While many high risk small businesses have trouble finding funding, many would think that companies that work with the government, or the CDC, or other big-time national conglomerate would have an easier time. Wrong! Advocates for small businesses and the U.S. research community are once again at loggerheads over pending legislation to expand a multibillion-dollar federal program that promotes commercialization of academic research. It is shaping up as another long, hard fight. Science lobbyists are playing catch-up but have time on their side, while small business leaders say they do not understand why more academics are not in their corner.

It isn’t just the academic crowd that isn’t supporting their need, but rather the majority of the funding crowd. While some “high risk” merchants have cash advance programs, this isn’t really up the alley of the amount – and extent – of what is needed. The Small Business Innovation Research (SBIR) program, begun in 1982, is funded by taxing the research budgets of 11 federal agencies. This year, for example, the National Institutes of Health (NIH) will spend almost $900 million of its $32 billion budget on SBIR and a smaller, related program called Small Business Technology Transfer Research (STTR). The main problem is the amount of funding that is needed to operate each of these programs – and that the current levels of funding available cannot sustain all who want or need the funds. Some, of course, are more valuable to us, but the others deserve funding as well.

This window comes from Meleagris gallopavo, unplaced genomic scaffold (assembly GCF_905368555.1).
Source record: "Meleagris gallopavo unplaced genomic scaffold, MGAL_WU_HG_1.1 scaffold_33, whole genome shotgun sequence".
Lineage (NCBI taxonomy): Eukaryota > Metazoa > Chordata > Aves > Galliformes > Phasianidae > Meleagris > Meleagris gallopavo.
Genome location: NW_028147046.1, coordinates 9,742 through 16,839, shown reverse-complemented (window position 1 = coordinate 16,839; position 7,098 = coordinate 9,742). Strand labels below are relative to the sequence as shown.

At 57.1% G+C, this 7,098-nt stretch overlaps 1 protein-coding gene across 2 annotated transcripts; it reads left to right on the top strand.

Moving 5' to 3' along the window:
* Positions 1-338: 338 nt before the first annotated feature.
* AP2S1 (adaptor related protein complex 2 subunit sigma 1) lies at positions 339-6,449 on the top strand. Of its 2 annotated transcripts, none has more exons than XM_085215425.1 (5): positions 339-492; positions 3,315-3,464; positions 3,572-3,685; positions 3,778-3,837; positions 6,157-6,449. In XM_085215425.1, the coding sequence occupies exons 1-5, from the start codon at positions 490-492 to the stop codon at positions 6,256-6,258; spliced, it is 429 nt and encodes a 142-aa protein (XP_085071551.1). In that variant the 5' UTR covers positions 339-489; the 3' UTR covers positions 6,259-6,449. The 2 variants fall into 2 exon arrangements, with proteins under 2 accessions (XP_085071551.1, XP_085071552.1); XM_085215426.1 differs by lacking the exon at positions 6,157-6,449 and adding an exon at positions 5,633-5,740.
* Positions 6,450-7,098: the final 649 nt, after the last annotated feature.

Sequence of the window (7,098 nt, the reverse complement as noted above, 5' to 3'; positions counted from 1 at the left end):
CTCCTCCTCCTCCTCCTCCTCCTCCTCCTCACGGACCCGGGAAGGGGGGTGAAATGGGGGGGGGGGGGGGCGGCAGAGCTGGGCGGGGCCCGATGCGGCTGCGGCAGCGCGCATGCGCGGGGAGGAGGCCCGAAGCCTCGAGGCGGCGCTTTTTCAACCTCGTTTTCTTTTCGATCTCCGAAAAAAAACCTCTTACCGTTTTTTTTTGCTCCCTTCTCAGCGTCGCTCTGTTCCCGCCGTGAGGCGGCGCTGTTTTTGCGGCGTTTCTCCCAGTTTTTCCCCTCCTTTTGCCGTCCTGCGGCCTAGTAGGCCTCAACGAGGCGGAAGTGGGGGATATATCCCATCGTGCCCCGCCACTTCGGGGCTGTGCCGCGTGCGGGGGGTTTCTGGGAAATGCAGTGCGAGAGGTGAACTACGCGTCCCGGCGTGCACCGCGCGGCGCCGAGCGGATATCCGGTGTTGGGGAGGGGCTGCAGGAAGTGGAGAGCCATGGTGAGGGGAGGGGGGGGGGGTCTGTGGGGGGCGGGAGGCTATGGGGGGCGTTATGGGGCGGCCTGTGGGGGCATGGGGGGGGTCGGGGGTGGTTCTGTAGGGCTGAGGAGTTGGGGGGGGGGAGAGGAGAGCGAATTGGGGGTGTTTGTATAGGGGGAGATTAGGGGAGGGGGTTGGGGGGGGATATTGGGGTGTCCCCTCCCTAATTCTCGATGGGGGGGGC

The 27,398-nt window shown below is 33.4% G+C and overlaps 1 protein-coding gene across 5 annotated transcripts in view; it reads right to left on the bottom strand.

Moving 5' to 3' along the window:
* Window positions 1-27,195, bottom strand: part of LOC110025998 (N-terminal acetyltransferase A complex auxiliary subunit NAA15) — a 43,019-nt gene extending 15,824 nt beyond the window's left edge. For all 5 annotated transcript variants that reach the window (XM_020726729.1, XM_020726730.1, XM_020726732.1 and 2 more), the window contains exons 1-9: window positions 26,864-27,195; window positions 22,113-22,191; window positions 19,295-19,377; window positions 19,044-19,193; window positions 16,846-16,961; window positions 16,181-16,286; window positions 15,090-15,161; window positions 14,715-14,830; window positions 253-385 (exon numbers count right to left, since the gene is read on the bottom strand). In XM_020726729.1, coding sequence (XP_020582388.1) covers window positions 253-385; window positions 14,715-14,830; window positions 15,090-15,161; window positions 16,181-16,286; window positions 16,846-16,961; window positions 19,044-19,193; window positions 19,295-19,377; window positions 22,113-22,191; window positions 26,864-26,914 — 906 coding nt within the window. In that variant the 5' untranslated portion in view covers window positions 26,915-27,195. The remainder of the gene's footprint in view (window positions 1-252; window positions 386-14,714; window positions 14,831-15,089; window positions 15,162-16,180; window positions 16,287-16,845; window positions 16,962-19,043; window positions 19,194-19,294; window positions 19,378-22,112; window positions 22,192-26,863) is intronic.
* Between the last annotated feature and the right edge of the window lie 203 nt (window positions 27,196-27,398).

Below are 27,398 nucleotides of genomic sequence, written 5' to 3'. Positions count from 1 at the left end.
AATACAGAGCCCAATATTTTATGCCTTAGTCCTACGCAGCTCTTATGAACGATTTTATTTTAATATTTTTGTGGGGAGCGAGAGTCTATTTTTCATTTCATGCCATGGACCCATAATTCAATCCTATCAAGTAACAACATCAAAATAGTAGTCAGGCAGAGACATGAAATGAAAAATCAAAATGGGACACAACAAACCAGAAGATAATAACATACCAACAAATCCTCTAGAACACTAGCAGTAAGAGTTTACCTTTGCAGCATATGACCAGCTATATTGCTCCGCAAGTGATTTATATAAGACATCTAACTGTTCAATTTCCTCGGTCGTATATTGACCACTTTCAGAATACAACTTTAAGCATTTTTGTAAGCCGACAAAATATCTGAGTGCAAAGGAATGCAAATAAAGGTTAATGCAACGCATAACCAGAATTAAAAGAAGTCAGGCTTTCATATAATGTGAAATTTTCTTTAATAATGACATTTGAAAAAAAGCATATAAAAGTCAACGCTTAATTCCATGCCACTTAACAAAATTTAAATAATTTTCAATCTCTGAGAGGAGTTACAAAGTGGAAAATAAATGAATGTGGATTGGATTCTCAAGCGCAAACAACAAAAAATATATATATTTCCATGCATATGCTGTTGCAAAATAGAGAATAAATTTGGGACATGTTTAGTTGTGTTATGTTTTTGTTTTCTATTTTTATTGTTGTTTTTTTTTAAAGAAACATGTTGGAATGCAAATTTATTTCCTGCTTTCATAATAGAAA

For small business funding needs, there are other options, but they typically are not worth the time and effort to look into. Crowdfunding and grants probably would not cover the financial need. Other options, like a cash advance from a merchant account provider, can come closer, but this works only if the small business or research firm has a way to pay it back – and that comes from sales. This is possible for some, for example for those sell merchandise. But the main problem is still how the government seems to be slighting the scientific research industry. Only time will tell how this is fixed, but this should be something that all merchants keep their eye on for the time being.

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